What Are the Principles behind Repetition in Graphic Design?

What Are the Principles behind Repetition in Graphic Design?

Repetition is often used as a derisive term to highlight the lack of thought or effort invested in something. And that’s boring.

But in graphic design repetition can actually be an incredibly revitalising technique for your projects!

It unifies your designs by bringing a certain consistency to your work, but, believe me, it’s not as simple as hitting “copy + paste” over and over again.

There are certain principles that you need to understand in order to bring that beguiling cohesive feel to your designs, so let’s explore them!

Why Do We Need Repetition?

Even if you’re a complete newcomer to graphic design then I’m willing to bet money on the fact that you already use repetition in your work.

If you’re designing a brochure, for example, then you’re going to have repetition on every single page e.g. page number, spatial positioning and horizontal lines acting as section breaks. If this repetition wasn’t present then it would throw the reader’s attention and break that engaging tractor beam you’ve worked so hard to install.

So, yeah, creating a sense of consistency is key to keeping people on track, but what tricks does repetition have hidden up its sleeve?

Repeating with Fonts

The simplest way to repeat text is by using just one font. However, that’s a pretty terrible idea as it’s going to come across rather flat and fail to draw the viewer’s eye to key points.

Then, of course, there’s the issue of too many fonts which completely fails to satisfy the basic tenets of repetition.

I always stick to a couple of fonts to ensure that although there’s consistency, there’s also some variety to help guide the viewer’s eye where you want to.

And you can also guide your viewer’s eye by using the same typeface for important points e.g. price and availability of a product in an online catalogue is exactly where you want a customer’s eyes to be darting to and from, so ensure both of these are in bold whilst the rest of the text is of a normal weight.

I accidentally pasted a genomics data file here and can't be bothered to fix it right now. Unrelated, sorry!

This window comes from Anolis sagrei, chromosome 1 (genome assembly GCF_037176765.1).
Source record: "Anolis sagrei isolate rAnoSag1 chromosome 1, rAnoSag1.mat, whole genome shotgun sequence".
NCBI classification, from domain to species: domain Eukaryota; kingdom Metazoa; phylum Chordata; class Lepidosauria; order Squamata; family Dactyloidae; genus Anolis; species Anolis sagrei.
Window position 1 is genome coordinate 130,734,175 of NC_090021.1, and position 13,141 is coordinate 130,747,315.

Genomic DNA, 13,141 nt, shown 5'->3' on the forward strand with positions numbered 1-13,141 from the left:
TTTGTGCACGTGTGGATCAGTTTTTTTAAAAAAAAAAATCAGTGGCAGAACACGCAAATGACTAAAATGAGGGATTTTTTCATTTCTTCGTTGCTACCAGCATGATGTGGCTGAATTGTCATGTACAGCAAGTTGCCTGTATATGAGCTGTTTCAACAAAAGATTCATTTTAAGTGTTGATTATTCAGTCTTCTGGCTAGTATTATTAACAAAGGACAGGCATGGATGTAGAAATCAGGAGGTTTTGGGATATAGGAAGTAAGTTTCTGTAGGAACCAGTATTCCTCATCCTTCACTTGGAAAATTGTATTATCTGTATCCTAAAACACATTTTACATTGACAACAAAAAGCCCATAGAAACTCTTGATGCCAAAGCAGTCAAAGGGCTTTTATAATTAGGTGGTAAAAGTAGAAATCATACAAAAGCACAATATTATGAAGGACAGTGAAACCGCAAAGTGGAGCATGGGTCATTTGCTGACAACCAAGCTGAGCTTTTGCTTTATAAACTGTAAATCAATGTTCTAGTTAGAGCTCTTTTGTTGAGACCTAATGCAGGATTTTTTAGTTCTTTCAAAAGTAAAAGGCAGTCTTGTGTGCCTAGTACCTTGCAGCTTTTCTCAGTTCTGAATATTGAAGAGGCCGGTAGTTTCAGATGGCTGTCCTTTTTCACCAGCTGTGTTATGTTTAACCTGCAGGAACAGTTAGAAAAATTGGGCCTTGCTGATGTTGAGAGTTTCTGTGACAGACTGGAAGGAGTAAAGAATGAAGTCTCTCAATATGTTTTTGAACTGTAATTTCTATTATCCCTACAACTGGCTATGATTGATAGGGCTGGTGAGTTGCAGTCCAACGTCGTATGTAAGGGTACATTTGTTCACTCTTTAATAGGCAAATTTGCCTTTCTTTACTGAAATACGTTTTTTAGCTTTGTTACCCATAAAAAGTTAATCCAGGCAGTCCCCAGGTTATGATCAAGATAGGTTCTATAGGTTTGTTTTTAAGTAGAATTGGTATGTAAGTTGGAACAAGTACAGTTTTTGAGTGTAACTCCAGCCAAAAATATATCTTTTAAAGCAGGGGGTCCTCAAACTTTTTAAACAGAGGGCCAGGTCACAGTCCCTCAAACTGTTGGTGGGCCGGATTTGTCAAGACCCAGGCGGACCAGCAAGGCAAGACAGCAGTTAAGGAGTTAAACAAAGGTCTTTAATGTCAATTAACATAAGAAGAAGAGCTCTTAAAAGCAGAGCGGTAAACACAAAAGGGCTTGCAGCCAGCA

Use Grid Systems for Clean Repetition

As ever, grid systems really are a graphic designer’s best friend and this fact is no different when it comes to repetition. I mean, think about it, for something to be repetitive then you need to get your spatial positioning absolutely pixel perfect.

And you can’t achieve this by taking a quick look at the page/screen and roughly guessing equal distances between the elements. You want the same distance every single time to ensure that repetitive feel seeps into the viewer’s subconscious and won’t let go of their attention.

Keep Images Consistent

Images need to be consistent as they’re such a huge focal point of graphic design work, so try the following tips:

– Stick to one photographer per project as each photographer will have their own unique style. A clash of styles – delivered by using different photographers – will damage the consistency of your design

– Don’t pick and mix your filters! Try and find a filter which suits all your pictures rather than settling for a dozen different ones like a 15 year old girl on Instagram

– Be careful with tiled backgrounds for web pages which repeat the same image about a million times to create a consistent backdrop. This is fine for creating a textured background where the images seamlessly link together, but the early days of the internet saw terribly garish web backgrounds where a logo would repeat forever with each one jarring awkwardly against the other.

Do Not Overwhelm Viewers

Having read this far you’re probably thinking that repetition is the best thing since sliced bread and it should be used ruthlessly and relentlessly to hook viewers’ attentions.

As with all graphic design techniques, however, it’s essential that you don’t repeat something so much that it saturates a viewer’s capacity for information. If you go in all guns blazing then you’re going to leave your viewers annoyed and potentially with a migraine.

Repetition remains an important tool for graphic designers to employ to ensure their projects have a cohesive feel. By following the basic principles discussed above you’ll find that your work begins to engage people more than ever before.

MARKUS

 

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